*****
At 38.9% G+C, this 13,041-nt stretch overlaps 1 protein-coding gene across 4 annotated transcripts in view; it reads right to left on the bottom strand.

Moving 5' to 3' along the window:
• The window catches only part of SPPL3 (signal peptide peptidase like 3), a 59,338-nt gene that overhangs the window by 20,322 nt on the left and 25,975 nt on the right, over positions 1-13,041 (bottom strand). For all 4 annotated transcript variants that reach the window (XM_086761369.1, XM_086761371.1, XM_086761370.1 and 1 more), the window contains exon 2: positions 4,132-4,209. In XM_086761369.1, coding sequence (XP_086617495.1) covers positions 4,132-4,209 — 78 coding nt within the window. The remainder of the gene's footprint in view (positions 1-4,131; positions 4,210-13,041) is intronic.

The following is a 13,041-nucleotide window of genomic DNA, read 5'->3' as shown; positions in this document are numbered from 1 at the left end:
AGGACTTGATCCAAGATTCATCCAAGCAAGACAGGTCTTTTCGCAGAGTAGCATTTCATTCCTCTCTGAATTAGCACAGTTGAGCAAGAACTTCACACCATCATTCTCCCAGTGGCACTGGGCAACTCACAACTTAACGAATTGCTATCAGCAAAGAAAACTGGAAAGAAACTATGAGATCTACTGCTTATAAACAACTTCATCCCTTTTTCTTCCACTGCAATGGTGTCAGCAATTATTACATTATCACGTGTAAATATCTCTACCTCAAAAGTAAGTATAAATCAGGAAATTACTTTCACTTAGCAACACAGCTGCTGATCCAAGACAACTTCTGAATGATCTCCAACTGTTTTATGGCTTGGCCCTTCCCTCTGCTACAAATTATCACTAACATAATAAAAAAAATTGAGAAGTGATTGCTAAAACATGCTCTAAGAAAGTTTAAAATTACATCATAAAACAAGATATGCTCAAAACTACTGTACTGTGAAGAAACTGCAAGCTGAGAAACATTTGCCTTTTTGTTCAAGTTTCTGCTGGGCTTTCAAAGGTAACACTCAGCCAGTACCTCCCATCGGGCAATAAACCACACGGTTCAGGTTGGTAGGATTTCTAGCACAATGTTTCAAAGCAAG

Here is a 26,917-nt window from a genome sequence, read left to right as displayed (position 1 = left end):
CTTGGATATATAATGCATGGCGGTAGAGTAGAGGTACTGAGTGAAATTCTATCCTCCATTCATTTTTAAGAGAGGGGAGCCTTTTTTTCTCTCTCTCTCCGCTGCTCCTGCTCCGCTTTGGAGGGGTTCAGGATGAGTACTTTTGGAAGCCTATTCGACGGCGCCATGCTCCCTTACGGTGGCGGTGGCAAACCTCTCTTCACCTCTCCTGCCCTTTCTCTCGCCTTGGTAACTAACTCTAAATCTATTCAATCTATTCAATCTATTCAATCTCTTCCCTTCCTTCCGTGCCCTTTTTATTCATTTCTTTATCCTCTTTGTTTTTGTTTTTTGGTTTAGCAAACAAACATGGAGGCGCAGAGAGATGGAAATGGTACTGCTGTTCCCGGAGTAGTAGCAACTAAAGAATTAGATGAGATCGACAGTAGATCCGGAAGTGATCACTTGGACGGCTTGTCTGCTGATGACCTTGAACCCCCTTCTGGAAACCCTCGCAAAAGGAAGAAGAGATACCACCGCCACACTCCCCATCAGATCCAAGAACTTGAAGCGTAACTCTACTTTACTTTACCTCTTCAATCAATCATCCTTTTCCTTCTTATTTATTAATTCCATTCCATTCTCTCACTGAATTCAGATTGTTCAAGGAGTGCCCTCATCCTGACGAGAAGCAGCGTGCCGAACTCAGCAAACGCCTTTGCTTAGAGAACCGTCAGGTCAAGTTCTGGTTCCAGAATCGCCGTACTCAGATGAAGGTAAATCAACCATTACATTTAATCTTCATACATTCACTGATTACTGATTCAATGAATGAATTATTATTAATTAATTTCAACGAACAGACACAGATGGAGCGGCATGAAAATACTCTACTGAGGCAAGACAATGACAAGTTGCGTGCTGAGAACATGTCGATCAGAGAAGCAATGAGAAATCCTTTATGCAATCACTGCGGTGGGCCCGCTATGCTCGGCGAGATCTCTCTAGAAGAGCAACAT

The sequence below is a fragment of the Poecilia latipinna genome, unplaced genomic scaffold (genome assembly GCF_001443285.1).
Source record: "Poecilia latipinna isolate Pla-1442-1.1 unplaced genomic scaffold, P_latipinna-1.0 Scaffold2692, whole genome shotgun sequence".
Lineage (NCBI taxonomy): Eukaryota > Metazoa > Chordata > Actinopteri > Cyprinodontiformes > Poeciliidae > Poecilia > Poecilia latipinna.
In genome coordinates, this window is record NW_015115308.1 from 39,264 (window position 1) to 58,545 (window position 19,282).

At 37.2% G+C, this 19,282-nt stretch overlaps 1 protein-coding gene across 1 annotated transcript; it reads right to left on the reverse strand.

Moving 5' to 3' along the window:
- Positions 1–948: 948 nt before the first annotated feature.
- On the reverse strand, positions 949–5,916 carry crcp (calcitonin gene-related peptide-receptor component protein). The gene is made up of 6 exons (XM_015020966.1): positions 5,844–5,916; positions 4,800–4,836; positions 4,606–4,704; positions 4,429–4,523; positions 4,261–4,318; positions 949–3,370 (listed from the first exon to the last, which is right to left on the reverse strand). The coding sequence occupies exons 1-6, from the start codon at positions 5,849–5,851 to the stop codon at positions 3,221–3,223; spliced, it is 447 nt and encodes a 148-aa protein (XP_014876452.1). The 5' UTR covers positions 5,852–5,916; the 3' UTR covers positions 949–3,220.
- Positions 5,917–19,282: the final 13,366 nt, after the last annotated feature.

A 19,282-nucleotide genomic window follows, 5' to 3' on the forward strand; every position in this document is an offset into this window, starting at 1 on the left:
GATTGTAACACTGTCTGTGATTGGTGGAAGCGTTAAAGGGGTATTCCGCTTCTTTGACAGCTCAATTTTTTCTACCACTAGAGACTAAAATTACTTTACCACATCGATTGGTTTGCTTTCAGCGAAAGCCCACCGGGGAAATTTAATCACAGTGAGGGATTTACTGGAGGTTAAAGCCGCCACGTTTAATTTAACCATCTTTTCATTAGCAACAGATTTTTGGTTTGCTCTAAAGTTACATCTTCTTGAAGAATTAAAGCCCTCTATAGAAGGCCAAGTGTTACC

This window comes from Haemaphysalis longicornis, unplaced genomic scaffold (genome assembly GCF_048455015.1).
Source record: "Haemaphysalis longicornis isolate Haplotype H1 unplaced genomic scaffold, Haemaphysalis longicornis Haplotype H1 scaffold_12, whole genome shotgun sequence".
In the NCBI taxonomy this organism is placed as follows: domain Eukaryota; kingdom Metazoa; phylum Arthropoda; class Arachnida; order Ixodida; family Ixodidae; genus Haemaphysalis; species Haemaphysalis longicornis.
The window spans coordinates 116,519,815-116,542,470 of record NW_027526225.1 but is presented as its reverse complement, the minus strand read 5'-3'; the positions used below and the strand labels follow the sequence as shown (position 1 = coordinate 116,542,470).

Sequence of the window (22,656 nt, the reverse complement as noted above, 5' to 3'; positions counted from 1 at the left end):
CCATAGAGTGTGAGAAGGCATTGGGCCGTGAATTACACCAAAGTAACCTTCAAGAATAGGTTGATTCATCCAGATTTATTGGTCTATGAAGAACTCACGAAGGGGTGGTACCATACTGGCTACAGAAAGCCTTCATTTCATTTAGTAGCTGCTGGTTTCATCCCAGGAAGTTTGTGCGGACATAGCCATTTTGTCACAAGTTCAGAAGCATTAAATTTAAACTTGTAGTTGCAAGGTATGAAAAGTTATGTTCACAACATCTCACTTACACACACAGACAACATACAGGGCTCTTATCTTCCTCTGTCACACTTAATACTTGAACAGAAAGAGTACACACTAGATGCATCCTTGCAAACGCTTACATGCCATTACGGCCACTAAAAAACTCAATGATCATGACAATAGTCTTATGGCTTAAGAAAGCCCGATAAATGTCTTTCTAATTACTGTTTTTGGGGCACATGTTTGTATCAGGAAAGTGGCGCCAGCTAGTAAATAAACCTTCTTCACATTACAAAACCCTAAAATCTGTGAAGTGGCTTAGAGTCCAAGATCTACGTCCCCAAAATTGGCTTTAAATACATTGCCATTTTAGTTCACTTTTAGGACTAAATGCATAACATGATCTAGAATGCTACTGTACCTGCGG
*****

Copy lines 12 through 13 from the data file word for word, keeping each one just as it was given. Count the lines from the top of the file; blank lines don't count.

At 37.2% G+C, this 19,282-nt stretch overlaps 1 protein-coding gene across 1 annotated transcript; it reads right to left on the reverse strand.

Moving 5' to 3' along the window: